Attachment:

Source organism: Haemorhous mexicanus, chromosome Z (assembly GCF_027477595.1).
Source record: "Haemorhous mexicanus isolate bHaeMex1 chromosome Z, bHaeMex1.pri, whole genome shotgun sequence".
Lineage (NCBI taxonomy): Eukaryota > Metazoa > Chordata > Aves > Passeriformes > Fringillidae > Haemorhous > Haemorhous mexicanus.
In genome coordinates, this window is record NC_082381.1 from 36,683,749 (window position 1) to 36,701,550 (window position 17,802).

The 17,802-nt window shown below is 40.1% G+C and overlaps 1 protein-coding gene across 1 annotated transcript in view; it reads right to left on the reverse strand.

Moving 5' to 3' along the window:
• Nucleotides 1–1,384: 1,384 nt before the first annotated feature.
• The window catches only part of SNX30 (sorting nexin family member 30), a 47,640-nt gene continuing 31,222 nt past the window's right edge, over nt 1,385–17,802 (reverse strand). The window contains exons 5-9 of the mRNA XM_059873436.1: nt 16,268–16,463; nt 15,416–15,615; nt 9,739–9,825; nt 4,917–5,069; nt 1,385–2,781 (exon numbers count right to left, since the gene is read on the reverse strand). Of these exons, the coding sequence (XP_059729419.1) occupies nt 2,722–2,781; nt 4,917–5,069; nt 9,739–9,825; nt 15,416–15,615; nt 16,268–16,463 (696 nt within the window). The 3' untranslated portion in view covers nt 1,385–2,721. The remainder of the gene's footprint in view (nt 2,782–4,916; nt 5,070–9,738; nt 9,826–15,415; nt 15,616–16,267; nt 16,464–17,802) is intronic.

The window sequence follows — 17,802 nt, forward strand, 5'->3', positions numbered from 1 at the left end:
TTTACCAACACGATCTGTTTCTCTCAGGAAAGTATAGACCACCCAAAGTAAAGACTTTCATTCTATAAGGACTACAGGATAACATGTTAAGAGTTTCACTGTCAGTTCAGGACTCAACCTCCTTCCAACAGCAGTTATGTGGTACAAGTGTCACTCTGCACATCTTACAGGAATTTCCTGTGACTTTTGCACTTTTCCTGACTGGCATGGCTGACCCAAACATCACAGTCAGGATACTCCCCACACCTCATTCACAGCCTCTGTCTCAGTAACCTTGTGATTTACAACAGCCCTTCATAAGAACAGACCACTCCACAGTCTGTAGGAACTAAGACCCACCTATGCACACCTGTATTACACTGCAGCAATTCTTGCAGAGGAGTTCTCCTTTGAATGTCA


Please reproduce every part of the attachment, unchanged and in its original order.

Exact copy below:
Source organism: Haemorhous mexicanus, chromosome Z (assembly GCF_027477595.1).
Source record: "Haemorhous mexicanus isolate bHaeMex1 chromosome Z, bHaeMex1.pri, whole genome shotgun sequence".
Lineage (NCBI taxonomy): Eukaryota > Metazoa > Chordata > Aves > Passeriformes > Fringillidae > Haemorhous > Haemorhous mexicanus.
In genome coordinates, this window is record NC_082381.1 from 36,683,749 (window position 1) to 36,701,550 (window position 17,802).

The 17,802-nt window shown below is 40.1% G+C and overlaps 1 protein-coding gene across 1 annotated transcript in view; it reads right to left on the reverse strand.

Moving 5' to 3' along the window:
• Nucleotides 1–1,384: 1,384 nt before the first annotated feature.
• The window catches only part of SNX30 (sorting nexin family member 30), a 47,640-nt gene continuing 31,222 nt past the window's right edge, over nt 1,385–17,802 (reverse strand). The window contains exons 5-9 of the mRNA XM_059873436.1: nt 16,268–16,463; nt 15,416–15,615; nt 9,739–9,825; nt 4,917–5,069; nt 1,385–2,781 (exon numbers count right to left, since the gene is read on the reverse strand). Of these exons, the coding sequence (XP_059729419.1) occupies nt 2,722–2,781; nt 4,917–5,069; nt 9,739–9,825; nt 15,416–15,615; nt 16,268–16,463 (696 nt within the window). The 3' untranslated portion in view covers nt 1,385–2,721. The remainder of the gene's footprint in view (nt 2,782–4,916; nt 5,070–9,738; nt 9,826–15,415; nt 15,616–16,267; nt 16,464–17,802) is intronic.

The window sequence follows — 17,802 nt, forward strand, 5'->3', positions numbered from 1 at the left end:
TTTACCAACACGATCTGTTTCTCTCAGGAAAGTATAGACCACCCAAAGTAAAGACTTTCATTCTATAAGGACTACAGGATAACATGTTAAGAGTTTCACTGTCAGTTCAGGACTCAACCTCCTTCCAACAGCAGTTATGTGGTACAAGTGTCACTCTGCACATCTTACAGGAATTTCCTGTGACTTTTGCACTTTTCCTGACTGGCATGGCTGACCCAAACATCACAGTCAGGATACTCCCCACACCTCATTCACAGCCTCTGTCTCAGTAACCTTGTGATTTACAACAGCCCTTCATAAGAACAGACCACTCCACAGTCTGTAGGAACTAAGACCCACCTATGCACACCTGTATTACACTGCAGCAATTCTTGCAGAGGAGTTCTCCTTTGAATGTCA